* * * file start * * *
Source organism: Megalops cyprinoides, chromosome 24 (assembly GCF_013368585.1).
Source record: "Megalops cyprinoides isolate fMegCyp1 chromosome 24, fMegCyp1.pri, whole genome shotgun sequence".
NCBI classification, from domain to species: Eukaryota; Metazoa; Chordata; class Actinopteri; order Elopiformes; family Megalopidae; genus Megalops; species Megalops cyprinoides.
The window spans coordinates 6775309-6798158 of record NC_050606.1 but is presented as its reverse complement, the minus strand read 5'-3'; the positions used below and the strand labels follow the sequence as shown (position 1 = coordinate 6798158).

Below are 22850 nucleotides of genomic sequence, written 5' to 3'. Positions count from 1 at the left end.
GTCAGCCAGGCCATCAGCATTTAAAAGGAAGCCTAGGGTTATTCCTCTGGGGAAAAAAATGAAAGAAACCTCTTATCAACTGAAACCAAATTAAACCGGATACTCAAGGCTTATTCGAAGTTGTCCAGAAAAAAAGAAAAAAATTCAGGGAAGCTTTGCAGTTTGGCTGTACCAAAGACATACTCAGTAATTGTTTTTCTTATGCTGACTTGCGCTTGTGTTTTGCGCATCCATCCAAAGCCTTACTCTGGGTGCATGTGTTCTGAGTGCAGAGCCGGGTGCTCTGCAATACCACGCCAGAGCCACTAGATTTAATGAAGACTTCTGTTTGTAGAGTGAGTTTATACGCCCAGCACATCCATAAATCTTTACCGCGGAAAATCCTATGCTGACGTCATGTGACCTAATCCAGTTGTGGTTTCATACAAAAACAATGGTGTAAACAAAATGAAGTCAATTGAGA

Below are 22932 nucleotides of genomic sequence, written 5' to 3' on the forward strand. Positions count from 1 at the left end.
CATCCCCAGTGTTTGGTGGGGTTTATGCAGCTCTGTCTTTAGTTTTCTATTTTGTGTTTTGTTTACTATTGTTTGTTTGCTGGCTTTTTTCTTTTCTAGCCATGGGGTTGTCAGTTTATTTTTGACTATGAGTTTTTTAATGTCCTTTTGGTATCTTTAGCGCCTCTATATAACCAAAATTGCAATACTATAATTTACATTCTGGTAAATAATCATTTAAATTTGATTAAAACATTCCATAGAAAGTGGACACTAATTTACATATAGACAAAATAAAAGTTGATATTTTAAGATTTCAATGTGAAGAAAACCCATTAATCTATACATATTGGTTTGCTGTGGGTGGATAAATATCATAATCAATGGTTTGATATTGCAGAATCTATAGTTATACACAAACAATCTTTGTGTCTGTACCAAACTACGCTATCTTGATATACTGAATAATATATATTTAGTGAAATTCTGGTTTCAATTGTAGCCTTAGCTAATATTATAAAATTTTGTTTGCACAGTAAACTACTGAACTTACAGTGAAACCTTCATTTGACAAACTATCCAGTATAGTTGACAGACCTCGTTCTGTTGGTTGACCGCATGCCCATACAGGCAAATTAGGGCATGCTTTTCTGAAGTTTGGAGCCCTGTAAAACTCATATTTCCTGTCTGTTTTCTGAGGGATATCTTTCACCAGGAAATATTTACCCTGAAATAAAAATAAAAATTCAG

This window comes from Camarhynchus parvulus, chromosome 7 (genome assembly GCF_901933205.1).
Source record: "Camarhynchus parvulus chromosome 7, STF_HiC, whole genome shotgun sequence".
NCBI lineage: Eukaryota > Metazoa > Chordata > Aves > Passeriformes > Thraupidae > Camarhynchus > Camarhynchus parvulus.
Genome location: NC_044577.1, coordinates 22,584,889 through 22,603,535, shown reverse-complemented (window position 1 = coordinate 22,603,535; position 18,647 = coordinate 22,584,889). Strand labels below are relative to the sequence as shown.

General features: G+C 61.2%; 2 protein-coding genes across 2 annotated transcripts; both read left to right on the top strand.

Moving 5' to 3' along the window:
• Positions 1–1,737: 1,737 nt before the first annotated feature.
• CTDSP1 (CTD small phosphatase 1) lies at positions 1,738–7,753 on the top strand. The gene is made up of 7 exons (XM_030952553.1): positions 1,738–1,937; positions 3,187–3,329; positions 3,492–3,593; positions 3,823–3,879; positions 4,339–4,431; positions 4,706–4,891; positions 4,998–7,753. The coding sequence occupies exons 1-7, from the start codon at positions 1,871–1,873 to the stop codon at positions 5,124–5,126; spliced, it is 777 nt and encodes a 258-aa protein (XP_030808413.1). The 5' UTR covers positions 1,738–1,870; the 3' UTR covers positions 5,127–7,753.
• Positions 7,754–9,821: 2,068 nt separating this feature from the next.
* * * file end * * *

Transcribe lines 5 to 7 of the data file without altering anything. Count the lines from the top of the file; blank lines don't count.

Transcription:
Below are 22850 nucleotides of genomic sequence, written 5' to 3'. Positions count from 1 at the left end.
GTCAGCCAGGCCATCAGCATTTAAAAGGAAGCCTAGGGTTATTCCTCTGGGGAAAAAAATGAAAGAAACCTCTTATCAACTGAAACCAAATTAAACCGGATACTCAAGGCTTATTCGAAGTTGTCCAGAAAAAAAGAAAAAAATTCAGGGAAGCTTTGCAGTTTGGCTGTACCAAAGACATACTCAGTAATTGTTTTTCTTATGCTGACTTGCGCTTGTGTTTTGCGCATCCATCCAAAGCCTTACTCTGGGTGCATGTGTTCTGAGTGCAGAGCCGGGTGCTCTGCAATACCACGCCAGAGCCACTAGATTTAATGAAGACTTCTGTTTGTAGAGTGAGTTTATACGCCCAGCACATCCATAAATCTTTACCGCGGAAAATCCTATGCTGACGTCATGTGACCTAATCCAGTTGTGGTTTCATACAAAAACAATGGTGTAAACAAAATGAAGTCAATTGAGA

Below are 22932 nucleotides of genomic sequence, written 5' to 3' on the forward strand. Positions count from 1 at the left end.